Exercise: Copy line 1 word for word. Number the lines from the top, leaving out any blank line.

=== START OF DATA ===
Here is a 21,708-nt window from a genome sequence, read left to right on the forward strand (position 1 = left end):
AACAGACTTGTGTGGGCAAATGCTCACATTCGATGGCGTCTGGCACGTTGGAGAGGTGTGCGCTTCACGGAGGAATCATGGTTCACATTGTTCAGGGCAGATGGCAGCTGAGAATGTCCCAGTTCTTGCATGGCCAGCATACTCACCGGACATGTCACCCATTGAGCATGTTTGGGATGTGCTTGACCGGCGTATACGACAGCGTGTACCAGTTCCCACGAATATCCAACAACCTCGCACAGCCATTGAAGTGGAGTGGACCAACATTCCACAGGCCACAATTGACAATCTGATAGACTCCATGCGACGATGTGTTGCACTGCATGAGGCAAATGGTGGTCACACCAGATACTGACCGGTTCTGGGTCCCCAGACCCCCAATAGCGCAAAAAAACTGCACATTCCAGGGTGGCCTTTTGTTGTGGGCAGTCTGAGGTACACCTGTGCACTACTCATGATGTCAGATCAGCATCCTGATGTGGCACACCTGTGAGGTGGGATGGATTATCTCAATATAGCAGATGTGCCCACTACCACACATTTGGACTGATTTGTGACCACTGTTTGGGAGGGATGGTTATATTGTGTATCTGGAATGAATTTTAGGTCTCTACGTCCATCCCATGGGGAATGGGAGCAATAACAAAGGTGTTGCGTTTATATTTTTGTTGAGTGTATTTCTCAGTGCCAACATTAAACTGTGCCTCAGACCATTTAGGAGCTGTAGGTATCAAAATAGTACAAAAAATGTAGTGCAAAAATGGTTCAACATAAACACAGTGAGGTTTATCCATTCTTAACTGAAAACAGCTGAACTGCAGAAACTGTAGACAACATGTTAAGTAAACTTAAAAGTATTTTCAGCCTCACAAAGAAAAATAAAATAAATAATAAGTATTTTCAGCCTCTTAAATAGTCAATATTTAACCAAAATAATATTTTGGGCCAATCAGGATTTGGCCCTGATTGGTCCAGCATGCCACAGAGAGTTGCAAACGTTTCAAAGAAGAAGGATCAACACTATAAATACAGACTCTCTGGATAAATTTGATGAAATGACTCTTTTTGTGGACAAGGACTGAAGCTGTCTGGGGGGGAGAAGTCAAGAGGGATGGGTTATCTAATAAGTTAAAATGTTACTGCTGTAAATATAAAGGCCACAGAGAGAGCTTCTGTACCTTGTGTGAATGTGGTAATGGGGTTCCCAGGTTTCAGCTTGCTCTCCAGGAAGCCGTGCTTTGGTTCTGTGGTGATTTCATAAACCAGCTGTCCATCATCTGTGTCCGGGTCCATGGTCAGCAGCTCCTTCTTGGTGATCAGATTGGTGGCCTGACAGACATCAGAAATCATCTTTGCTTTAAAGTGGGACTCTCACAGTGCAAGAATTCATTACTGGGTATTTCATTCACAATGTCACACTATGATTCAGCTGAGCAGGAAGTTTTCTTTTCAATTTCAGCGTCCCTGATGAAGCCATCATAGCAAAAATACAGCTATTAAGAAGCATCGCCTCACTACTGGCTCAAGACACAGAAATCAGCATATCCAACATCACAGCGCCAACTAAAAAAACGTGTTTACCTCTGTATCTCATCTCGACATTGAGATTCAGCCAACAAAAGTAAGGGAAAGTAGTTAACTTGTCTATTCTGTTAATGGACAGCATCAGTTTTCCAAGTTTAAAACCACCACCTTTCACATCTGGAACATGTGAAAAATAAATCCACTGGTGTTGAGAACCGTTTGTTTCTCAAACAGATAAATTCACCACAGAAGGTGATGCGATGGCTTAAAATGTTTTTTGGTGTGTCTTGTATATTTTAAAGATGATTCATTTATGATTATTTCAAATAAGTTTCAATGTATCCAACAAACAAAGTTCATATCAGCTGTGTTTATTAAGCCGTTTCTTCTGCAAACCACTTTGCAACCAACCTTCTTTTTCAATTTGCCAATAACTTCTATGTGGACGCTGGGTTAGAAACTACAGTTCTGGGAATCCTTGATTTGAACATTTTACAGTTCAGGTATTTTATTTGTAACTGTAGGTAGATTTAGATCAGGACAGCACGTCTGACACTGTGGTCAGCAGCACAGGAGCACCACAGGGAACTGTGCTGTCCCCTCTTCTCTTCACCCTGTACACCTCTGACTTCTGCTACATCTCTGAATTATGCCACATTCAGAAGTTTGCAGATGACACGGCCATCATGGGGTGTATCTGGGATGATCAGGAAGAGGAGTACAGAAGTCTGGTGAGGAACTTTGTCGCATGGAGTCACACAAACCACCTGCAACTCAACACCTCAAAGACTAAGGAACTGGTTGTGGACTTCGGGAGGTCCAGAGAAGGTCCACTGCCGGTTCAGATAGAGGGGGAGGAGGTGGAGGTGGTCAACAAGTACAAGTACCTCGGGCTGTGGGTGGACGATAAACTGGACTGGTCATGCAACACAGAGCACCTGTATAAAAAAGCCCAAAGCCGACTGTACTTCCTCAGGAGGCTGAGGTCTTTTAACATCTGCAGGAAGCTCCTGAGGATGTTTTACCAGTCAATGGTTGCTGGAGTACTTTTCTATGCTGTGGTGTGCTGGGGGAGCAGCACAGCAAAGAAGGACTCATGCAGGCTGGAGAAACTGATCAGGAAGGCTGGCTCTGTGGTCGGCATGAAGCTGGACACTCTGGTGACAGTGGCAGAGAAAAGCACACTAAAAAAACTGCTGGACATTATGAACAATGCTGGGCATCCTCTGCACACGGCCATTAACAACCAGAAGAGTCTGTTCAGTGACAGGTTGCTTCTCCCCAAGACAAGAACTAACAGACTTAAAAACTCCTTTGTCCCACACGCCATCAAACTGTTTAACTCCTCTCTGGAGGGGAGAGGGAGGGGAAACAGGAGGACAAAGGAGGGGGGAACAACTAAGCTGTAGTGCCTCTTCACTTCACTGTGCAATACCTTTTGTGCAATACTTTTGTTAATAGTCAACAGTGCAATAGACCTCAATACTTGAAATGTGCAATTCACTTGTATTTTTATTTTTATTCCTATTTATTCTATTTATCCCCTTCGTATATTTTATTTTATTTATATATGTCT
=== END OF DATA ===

Here is a 21,708-nt window from a genome sequence, read left to right on the forward strand (position 1 = left end):